Need to haul a 1,300lbs bull moose off the Alaskan tundra? You're going to need an Argo. The world's only eight-wheel-drive, amphibious ATV can literally go anywhere.
What're they supposed to do? Where a typical ATV or other wheeled vehicle would get bogged down, an Argo is designed to get you through tough situations while carrying a heavy load. Manufactured in Canada, these tough 8x8 vehicles are made to get you through snow, muskeg, marsh, soggy tundra and even open water.
Argos float and are amphibious, but rely on wheel spin both for motivation and steering. They're best employed on calm water in predictable conditions.
How're they supposed to do it? Starting around $12,000 and currently available in five different recreational models, an Argo is capable of carrying four people over rough terrain with its eight-wheel-drive and optional rubber tank tracks. Designed as an amphibious vehicle, they can easily cross small creeks and streams. They are capable of open water crossings, however this should only be considered when water conditions are very calm as stability and navigational abilities are minimal at best.
Using a differential steering system — one side's wheels are driven faster than the other — maneuvering on water is not easy nor accurate, but that arrangement does come in handy when traversing tricky terrain. Sitting fairly low to the ground, an Argo has fantastic stability, giving you an added amount of confidence on steep hillsides. With its eight-wheel traction and ground clearance — there basically is no breakover, you can't high-center — you don't need to worry about bottoming out or stalling on large objects.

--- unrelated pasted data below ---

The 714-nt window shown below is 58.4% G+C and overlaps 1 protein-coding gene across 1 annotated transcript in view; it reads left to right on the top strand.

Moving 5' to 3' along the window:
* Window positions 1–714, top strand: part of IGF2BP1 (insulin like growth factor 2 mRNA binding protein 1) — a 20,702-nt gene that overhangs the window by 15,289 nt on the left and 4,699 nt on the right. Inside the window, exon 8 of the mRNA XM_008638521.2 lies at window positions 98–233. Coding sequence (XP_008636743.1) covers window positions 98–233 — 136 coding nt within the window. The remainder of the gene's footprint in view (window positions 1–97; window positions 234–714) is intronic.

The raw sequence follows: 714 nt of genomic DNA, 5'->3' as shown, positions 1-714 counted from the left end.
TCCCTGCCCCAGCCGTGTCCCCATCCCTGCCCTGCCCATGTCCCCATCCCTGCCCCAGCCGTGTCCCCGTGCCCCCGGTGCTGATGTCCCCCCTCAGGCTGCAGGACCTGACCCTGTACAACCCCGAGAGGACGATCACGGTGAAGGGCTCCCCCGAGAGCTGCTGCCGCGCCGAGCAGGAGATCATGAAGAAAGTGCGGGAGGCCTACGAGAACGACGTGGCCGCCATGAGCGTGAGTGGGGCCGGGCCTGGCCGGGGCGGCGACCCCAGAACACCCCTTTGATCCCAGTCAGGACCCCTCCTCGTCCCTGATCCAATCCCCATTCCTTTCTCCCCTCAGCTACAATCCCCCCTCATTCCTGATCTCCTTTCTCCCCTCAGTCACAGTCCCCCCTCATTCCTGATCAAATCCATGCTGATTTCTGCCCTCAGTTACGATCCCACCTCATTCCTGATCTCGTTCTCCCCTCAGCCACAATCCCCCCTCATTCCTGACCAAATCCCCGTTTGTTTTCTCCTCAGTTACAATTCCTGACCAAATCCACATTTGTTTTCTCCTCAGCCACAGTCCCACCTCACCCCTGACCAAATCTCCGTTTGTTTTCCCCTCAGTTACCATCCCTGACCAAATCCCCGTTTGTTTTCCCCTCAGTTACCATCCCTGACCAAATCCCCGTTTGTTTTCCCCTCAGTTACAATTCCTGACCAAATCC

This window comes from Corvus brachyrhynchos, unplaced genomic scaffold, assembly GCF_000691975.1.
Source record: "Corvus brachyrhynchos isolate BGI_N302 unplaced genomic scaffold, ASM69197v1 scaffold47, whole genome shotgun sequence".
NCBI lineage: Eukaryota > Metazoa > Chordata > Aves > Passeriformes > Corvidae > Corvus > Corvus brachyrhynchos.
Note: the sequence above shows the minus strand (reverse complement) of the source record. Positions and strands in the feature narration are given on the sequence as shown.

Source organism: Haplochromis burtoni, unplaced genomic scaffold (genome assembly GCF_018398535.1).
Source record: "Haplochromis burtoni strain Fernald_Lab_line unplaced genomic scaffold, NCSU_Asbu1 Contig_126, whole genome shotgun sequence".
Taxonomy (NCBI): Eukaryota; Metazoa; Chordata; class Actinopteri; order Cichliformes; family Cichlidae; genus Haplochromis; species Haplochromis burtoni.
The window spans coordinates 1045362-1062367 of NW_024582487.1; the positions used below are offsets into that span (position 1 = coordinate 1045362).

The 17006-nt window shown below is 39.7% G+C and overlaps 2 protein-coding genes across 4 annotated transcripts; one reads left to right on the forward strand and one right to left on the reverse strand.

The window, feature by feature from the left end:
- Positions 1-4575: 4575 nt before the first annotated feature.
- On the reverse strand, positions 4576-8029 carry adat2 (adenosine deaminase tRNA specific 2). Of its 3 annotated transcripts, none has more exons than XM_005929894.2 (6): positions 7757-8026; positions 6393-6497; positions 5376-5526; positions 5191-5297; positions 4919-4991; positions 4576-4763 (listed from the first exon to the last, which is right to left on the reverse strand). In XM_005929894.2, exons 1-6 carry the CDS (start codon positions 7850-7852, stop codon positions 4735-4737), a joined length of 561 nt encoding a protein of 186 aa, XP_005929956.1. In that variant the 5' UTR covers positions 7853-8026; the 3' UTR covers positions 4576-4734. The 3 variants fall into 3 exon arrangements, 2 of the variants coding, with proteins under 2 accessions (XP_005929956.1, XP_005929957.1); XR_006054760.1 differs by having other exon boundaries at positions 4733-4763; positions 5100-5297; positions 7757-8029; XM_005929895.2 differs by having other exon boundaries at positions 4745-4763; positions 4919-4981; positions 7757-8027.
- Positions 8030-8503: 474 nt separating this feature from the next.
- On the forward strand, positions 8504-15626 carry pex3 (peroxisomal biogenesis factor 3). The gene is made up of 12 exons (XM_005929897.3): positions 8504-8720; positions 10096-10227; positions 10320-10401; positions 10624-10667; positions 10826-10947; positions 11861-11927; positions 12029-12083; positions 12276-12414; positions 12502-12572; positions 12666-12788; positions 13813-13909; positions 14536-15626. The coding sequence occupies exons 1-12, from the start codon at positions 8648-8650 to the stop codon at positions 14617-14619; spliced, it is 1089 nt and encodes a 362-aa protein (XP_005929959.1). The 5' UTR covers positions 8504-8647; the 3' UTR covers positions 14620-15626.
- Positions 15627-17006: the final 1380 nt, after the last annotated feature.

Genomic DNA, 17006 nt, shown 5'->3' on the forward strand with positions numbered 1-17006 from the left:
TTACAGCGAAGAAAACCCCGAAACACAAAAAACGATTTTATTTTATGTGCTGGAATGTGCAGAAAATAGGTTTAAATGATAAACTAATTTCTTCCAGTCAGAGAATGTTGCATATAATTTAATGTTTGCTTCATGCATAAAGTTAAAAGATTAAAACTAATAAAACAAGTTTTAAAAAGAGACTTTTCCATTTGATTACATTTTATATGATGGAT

Powered by a range of Briggs & Stratton power equipment motors, the Argos aren't fast. Top speed is limited to 19mph and the 627cc motor in this tested unit only develops 23bhp.
Heavily utilized in the Arctic, the Scottish Highlands and even the swamps of Louisiana, an Argo is at its best when the terrain is rough and the ground is wet.
Argos have stood in for lunar rovers during past simulations and now, the company is even helping NASA develop future wheeled vehicles for space exploration.
How do they perform? I've used these vehicles extensively out on the Seward Peninsula of Alaska, where every inch of ground is covered by waterlogged tundra, with large grass tussocks making any journey a tough one. The going on foot is almost impossible, as the tussocks threaten to easily snap an ankle, thus Argos are used to cover the vast distances and haul heavy loads.
Argos are not design for comfort, and they're not remotely comfortable. After hours of bouncing up and down over the hills looking for moose and caribou your backside is going to be feeling a little tender. With no real suspension system the axels are a little vulnerable and you're going to need decent seat cushioning.
Argos are also one of the few vehicles that can drive through deep, soft snow. Nothing else is this diverse in its capabilities.
Quick tip: although they are designed to carry around four people, the guys in the front seats get a much softer ride.
But no regular four-wheel ATV would survive out there for long and simply wouldn't have the hauling capacity required to get the job done. With a load capacity of 1,500 pounds and a towing capacity of up to 2,000 pounds an Argo will make light work of big loads.